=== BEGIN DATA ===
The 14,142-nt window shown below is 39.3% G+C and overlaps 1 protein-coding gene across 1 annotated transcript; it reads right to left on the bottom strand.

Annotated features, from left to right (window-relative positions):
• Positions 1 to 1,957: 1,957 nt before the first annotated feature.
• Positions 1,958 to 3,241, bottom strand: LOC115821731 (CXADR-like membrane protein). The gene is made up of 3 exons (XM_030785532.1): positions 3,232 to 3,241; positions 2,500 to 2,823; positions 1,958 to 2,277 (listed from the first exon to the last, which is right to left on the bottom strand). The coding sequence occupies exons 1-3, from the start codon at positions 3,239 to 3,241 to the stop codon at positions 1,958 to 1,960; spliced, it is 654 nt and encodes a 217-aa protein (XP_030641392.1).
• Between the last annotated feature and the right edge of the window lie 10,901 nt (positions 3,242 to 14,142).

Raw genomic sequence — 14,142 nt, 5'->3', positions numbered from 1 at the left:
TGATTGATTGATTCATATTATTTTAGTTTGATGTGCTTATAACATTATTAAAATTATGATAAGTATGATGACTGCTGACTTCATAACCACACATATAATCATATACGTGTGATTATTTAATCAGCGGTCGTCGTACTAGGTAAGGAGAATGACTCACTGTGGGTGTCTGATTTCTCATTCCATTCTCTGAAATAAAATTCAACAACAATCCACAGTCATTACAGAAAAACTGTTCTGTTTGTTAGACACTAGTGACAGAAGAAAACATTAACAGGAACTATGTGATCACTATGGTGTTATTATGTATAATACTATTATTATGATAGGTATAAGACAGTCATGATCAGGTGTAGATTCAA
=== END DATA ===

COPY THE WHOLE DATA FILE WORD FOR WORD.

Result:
The 14,142-nt window shown below is 39.3% G+C and overlaps 1 protein-coding gene across 1 annotated transcript; it reads right to left on the bottom strand.

Annotated features, from left to right (window-relative positions):
• Positions 1 to 1,957: 1,957 nt before the first annotated feature.
• Positions 1,958 to 3,241, bottom strand: LOC115821731 (CXADR-like membrane protein). The gene is made up of 3 exons (XM_030785532.1): positions 3,232 to 3,241; positions 2,500 to 2,823; positions 1,958 to 2,277 (listed from the first exon to the last, which is right to left on the bottom strand). The coding sequence occupies exons 1-3, from the start codon at positions 3,239 to 3,241 to the stop codon at positions 1,958 to 1,960; spliced, it is 654 nt and encodes a 217-aa protein (XP_030641392.1).
• Between the last annotated feature and the right edge of the window lie 10,901 nt (positions 3,242 to 14,142).

Raw genomic sequence — 14,142 nt, 5'->3', positions numbered from 1 at the left:
TGATTGATTGATTCATATTATTTTAGTTTGATGTGCTTATAACATTATTAAAATTATGATAAGTATGATGACTGCTGACTTCATAACCACACATATAATCATATACGTGTGATTATTTAATCAGCGGTCGTCGTACTAGGTAAGGAGAATGACTCACTGTGGGTGTCTGATTTCTCATTCCATTCTCTGAAATAAAATTCAACAACAATCCACAGTCATTACAGAAAAACTGTTCTGTTTGTTAGACACTAGTGACAGAAGAAAACATTAACAGGAACTATGTGATCACTATGGTGTTATTATGTATAATACTATTATTATGATAGGTATAAGACAGTCATGATCAGGTGTAGATTCAA